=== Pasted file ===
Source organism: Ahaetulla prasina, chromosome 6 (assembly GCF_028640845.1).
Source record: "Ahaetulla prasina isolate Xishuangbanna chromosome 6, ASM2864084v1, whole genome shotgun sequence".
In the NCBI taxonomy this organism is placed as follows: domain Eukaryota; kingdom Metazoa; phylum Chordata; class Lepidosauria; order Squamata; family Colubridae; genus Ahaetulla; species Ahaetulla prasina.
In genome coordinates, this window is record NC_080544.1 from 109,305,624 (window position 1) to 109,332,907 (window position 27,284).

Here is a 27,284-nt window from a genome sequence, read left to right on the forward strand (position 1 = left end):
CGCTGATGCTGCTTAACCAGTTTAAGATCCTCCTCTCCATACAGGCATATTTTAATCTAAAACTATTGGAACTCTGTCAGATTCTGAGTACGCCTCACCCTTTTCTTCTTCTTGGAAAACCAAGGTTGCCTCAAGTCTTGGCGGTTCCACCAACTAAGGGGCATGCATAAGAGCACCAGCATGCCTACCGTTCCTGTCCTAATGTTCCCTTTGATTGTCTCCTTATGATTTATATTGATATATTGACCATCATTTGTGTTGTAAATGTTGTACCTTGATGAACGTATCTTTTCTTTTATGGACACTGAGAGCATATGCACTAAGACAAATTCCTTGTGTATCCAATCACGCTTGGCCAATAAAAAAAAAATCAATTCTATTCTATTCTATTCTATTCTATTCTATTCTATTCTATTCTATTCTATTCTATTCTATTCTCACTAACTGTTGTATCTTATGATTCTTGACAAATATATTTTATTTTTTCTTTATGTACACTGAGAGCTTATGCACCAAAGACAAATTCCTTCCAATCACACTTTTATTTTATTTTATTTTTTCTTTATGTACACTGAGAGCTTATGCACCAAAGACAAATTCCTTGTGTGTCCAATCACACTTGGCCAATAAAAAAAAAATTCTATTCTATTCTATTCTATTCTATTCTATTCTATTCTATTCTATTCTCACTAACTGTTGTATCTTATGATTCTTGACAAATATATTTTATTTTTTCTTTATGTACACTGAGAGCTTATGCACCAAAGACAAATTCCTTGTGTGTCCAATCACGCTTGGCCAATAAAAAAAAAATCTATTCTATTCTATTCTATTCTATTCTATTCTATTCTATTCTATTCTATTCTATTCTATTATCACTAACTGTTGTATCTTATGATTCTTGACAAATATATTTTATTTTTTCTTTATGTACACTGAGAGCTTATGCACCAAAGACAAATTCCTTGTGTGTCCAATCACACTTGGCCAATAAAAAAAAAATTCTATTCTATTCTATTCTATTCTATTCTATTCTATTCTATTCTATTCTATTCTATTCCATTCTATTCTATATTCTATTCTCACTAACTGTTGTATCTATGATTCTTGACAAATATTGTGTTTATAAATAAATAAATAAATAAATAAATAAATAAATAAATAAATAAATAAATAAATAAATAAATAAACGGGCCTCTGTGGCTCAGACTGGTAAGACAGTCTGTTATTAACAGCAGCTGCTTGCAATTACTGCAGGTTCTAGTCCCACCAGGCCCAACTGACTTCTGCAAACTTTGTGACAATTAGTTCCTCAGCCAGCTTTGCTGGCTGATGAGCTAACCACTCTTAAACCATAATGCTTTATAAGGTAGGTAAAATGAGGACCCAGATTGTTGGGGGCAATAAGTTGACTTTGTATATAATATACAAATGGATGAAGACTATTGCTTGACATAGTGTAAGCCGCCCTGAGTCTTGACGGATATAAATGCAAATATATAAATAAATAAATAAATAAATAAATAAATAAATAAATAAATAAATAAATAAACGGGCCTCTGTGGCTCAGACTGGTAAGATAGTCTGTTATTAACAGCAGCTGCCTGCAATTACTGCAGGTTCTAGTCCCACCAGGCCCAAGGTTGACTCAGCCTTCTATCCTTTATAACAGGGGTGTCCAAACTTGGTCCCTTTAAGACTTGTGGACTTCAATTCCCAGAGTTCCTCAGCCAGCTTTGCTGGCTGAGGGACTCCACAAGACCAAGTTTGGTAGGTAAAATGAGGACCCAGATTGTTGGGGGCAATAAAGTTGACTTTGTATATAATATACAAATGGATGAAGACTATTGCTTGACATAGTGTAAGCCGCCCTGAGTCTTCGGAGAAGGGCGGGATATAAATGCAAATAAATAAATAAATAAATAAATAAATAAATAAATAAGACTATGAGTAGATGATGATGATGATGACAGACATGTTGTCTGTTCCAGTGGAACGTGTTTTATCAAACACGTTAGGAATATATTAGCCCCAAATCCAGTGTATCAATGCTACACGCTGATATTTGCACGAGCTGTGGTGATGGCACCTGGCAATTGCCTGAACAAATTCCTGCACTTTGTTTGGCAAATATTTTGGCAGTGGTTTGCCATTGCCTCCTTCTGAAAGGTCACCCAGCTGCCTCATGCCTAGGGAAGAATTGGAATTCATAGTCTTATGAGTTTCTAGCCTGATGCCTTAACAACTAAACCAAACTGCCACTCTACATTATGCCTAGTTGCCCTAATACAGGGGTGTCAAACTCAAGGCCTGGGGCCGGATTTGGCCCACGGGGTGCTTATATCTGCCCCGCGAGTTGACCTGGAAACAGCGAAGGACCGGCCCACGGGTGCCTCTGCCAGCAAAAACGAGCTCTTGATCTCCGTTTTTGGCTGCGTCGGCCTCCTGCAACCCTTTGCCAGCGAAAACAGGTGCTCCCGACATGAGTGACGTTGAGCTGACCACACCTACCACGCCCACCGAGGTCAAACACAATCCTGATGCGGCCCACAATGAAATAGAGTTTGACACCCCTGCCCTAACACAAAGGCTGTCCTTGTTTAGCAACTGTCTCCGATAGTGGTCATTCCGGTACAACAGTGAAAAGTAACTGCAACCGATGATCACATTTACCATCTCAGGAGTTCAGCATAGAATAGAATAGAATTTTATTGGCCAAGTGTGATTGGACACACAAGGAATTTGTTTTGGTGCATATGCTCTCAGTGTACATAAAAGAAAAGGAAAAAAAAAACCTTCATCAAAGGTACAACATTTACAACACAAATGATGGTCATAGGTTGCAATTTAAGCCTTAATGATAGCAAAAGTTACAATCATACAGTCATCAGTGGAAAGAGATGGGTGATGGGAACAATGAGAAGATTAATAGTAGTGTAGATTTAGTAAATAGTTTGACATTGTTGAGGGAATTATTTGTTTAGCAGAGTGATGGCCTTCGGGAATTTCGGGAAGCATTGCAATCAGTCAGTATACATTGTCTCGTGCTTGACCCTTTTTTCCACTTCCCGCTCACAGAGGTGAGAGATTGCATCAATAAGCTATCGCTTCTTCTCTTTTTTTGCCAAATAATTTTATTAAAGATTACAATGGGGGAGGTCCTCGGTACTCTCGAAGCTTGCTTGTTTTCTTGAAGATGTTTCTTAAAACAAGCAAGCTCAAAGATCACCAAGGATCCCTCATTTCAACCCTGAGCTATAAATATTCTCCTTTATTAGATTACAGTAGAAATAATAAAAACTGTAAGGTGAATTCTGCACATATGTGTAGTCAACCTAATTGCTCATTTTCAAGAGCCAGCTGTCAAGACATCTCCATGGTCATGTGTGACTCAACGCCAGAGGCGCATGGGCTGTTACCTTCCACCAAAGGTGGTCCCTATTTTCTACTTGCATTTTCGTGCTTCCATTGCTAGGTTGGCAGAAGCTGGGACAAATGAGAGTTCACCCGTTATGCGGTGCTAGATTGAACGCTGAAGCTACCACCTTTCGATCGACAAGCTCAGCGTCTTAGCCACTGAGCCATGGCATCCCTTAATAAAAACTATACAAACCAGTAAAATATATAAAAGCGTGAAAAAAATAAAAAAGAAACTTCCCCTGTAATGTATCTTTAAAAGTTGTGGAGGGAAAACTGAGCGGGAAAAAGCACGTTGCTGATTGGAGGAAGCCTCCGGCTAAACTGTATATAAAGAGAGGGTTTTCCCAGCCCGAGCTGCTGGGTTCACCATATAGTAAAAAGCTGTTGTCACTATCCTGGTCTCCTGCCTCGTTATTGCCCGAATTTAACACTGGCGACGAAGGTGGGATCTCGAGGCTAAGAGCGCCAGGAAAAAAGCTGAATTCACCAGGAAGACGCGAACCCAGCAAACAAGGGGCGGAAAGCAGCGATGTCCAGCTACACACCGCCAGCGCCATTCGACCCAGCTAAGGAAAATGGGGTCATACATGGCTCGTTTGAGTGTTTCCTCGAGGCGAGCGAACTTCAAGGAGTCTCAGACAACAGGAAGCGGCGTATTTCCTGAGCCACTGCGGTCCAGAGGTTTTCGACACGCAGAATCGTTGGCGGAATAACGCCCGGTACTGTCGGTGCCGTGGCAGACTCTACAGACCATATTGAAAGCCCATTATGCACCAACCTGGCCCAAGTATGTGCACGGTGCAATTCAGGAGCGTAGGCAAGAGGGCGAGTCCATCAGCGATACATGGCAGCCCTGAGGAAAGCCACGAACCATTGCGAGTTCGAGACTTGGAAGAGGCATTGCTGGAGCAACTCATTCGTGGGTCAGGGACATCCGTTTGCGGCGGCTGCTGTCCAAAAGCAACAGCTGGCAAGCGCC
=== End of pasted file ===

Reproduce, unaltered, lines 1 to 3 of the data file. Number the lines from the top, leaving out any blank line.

Source organism: Ahaetulla prasina, chromosome 6 (assembly GCF_028640845.1).
Source record: "Ahaetulla prasina isolate Xishuangbanna chromosome 6, ASM2864084v1, whole genome shotgun sequence".
In the NCBI taxonomy this organism is placed as follows: domain Eukaryota; kingdom Metazoa; phylum Chordata; class Lepidosauria; order Squamata; family Colubridae; genus Ahaetulla; species Ahaetulla prasina.